Donny and Jordan are now half way through their adventure in Uganda. They are learning to do everything from slaughter chickens, administer discipline, organize 17 children for school, cook on a charcoal stove, tutor school work, manage chores, teach bible devotions, lead staff meetings, and this week they are building a goat shed and chicken house on our land.
I love this picture. Of course Jordan’s tshirt says “I am a Bison” and where it is cut out he got a nasty mzungu sun burn. One scar bubbled up and he had to go to the doctor. I failed as mother to teach my kids to use sunscreen. I guess I should be thankful they eventually began to use soap when they showered. I am sure Robert is enjoying having my sons with him to finish this work. We’ve had a change of staff at the land. Eddie had frequent disappearing periods when he would leave unannounced for a month or so and return to his village where there is no contact. His final missing act resulted in one of our twin kids (baby goats) drowning in water on the land. Someone could have stolen the rest of them and they are not only valuable but hard working people have generously donated these resources to us so we can begin to grow a herd and feed the family. One child in California collected recyclables all year long and donated the $150 to buy a goat. Needless to say, I wasn’t happy about the neglect and irresponsibility. I felt mostly bad for Robert who invested much of himself in mentoring Eddie both spiritually and as a counselor. But Robert made the final decision to let him go. This shows excellent leadership skills. He also requested two weeks pay to send him along, demonstrating his gentle heart.
A family in Norway recently gave us this handsome guy. He’s the best quality breeding male we can get. We also bought another female. In Uganda goats aren’t used for milk but mainly for meat. The boys are grown big and slaughtered either for a family feast (Christmas) or for sale. The females generally have two births a year, and if we are blessed they produce twins. Judith, our assistant cook at the home, knew a guy in her village who was looking for a job. He had a reputation as a hard worker so we sent for him and he arrived this Monday with one sack containing a shirt and pants. Robert was going to provide for him out of his own pocket, but I said, let me talk to my boys. So Donny and Jordan helped stock the man up with some essentials and then they got involved in the outdoor work on the land with him. This week they have been helping build a goat shed.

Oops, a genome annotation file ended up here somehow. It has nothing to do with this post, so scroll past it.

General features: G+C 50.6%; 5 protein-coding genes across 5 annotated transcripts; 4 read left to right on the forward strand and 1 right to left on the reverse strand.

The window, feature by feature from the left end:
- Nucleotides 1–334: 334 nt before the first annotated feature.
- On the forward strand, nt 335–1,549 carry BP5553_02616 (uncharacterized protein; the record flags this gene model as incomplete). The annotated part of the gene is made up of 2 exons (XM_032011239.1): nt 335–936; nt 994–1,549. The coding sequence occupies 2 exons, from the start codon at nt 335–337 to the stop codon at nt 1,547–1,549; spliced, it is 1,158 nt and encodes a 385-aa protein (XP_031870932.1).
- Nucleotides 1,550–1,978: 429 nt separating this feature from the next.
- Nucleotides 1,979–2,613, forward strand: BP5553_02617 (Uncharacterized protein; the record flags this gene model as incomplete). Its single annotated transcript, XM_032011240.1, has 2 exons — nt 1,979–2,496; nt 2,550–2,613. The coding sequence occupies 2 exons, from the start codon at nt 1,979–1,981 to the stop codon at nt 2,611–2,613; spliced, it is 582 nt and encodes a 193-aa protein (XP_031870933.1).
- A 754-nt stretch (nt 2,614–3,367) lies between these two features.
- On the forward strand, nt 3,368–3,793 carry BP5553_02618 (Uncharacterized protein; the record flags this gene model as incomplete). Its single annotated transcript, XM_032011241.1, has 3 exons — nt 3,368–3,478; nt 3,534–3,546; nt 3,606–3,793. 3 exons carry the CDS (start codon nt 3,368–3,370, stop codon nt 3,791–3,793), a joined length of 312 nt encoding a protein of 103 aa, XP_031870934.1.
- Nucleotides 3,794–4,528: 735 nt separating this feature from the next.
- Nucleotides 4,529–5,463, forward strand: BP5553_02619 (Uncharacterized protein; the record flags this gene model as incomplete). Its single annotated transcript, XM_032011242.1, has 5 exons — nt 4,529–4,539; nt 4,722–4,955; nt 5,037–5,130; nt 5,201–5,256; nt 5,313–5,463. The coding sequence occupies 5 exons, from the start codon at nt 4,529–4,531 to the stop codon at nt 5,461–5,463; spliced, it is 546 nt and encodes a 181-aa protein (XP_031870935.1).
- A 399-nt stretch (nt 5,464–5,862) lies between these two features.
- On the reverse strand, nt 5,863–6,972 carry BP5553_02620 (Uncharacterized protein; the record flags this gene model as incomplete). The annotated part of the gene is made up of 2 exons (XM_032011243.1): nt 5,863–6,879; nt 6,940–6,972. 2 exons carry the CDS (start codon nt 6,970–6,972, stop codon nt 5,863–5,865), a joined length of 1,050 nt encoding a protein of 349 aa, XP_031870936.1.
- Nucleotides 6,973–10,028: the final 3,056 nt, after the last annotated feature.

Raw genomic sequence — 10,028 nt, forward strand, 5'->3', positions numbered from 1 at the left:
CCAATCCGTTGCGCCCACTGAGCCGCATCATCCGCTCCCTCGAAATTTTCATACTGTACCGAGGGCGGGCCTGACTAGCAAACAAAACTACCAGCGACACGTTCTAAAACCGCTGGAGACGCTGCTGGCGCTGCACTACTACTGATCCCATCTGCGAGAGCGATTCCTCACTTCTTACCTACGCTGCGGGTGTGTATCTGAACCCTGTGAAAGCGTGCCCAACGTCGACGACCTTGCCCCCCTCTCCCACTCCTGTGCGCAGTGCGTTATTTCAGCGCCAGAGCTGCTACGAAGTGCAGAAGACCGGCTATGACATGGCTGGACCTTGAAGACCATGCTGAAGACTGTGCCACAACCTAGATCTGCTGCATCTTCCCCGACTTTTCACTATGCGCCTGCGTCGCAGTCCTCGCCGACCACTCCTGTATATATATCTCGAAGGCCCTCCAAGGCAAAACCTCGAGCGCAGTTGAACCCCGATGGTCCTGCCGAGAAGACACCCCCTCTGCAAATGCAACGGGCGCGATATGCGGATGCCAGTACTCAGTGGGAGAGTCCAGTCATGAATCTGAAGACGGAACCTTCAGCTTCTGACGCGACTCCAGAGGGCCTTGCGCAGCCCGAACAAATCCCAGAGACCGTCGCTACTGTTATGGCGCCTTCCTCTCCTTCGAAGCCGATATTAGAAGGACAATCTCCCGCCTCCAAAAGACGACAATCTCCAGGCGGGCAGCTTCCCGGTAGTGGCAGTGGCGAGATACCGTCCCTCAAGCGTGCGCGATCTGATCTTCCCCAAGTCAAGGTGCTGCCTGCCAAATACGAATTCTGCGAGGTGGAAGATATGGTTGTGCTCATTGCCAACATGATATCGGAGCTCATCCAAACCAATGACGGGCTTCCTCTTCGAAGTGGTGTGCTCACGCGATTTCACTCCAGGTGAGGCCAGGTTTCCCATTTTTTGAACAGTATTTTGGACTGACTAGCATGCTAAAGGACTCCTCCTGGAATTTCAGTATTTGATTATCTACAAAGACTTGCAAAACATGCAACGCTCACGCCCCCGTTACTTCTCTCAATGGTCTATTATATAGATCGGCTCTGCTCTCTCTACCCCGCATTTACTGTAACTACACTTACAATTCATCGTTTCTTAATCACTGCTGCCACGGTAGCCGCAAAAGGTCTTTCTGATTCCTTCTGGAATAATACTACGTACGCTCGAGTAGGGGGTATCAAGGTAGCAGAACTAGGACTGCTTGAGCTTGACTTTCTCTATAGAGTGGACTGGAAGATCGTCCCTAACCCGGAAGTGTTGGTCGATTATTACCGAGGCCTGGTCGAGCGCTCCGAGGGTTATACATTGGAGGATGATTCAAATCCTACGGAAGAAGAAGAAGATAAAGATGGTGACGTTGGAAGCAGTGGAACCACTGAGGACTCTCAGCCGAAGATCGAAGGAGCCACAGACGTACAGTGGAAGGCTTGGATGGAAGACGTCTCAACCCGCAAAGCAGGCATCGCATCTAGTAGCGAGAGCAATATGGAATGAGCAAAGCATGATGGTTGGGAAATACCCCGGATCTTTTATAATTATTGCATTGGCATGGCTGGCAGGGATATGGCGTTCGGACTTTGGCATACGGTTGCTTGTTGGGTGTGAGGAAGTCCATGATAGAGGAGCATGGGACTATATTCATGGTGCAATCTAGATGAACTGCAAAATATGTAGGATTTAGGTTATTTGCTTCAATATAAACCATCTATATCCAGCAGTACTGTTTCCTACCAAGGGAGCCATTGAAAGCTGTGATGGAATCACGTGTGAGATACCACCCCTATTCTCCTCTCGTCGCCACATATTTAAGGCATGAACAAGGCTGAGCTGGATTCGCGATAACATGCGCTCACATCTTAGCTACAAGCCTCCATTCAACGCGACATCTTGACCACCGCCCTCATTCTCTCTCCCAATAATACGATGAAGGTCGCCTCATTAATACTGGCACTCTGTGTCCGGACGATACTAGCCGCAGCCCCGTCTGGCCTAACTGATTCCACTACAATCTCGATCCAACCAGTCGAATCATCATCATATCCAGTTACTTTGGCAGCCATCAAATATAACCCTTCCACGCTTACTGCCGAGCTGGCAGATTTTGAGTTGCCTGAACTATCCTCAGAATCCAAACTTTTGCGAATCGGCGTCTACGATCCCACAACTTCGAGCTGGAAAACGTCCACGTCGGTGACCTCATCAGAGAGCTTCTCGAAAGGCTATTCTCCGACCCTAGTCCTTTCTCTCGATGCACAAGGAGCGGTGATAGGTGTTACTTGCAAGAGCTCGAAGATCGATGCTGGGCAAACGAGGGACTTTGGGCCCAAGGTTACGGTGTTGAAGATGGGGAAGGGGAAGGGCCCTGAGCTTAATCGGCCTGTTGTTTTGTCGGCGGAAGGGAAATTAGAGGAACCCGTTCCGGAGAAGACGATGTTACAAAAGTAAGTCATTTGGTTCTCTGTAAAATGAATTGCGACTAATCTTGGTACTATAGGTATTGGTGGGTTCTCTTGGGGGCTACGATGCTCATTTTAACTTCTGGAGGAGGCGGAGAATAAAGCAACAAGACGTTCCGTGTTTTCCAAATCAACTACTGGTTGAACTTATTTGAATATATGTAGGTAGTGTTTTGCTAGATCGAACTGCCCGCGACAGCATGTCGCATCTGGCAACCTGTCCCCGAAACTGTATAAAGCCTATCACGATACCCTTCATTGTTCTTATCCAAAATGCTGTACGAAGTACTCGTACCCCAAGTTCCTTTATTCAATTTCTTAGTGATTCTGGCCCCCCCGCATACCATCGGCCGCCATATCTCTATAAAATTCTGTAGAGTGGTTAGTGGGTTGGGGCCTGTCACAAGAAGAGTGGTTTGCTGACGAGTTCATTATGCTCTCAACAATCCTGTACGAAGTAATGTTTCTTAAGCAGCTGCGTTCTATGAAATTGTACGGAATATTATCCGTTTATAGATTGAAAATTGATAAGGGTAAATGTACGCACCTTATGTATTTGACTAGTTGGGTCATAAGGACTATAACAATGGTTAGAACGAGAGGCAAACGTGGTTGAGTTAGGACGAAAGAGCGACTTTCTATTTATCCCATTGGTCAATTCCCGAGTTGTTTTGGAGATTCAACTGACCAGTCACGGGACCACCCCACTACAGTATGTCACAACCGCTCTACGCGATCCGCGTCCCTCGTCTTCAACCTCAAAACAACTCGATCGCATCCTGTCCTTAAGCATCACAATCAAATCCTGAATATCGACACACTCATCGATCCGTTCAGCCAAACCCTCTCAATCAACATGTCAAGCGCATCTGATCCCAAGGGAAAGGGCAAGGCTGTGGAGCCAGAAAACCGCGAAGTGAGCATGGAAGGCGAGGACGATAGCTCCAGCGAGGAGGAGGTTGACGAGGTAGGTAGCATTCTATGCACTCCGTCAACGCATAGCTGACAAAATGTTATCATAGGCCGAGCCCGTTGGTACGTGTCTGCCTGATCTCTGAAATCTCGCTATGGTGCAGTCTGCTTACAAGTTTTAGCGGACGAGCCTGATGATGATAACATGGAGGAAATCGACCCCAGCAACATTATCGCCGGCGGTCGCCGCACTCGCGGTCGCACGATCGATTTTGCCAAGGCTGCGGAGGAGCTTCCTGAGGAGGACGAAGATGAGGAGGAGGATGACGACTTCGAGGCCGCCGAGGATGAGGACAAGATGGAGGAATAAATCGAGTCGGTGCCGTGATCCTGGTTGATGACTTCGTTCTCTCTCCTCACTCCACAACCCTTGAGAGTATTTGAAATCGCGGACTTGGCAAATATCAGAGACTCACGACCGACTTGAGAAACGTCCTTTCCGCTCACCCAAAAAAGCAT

I never told Donny or Jordan that there was a slain black mamba found on our land. (That would be the most venomous snake on this planet.) This old mud hut was Eddie’s house until it collapsed from the rain. He said he would build his own house so I sent the funds to buy bricks and mortar. He disappeared so Robert had to build the house himself. Our new man has a good house now and the old one is being transformed to house the goats. Nothing is wasted in Uganda.
Our land is producing food, housing the goats, and now we are moving the chickens. We bought fifty more chickens and the boys helped build a chicken house and fenced it so they remain in their area. We can buy little chickens cheaply and then they grow fat for our soup pot! It’s the way chicken ends up on the plate in Uganda. During my last visit I simply had it with the chickens in the yard. They stink, they drive the dog crazy, they attract numerous unwanted flies, and they really don’t have the room they need to get fat. I asked Robert to please help me understand what it will take to get them over to the land. So another man will help on the land to manage all our animals and our crops. We are so thankful God continues to provide so we can grow! At the land the chicken droppings will be harvested as fertilizer for our plants. I meant it when I said nothing is wasted in Uganda! I look forward to looking outside the girl’s bedroom and not seeing or smelling the chicken coop!
I’m thankful the boys are lending their strength and hard work to the cause. I look forward to hugging them and hearing all the stories. I know when I look into their eyes I’ll see they met a turning point in life and followed a journey they never knew possible. That’s what time in Uganda does for me. It settles me down, gives perspective, reminds me what is important here in this life. Priorities are easy to arrange, and gratitude erupts for the smallest gift God places in our day. That’s how I want to live. I hope to create relationships with a few university programs who will put Kirabo Seeds on the intern list for missionary students. I can see by the work available here that it will be a great opportunity to continue to offer students. I am thankful for Kirabo Seeds because it gives me the opportunity to help others, make a difference in lives, give opportunities to learn and experience, and know for sure I am within God’s will for my life. That’s the sweet spot. It’s the only place I need to call home.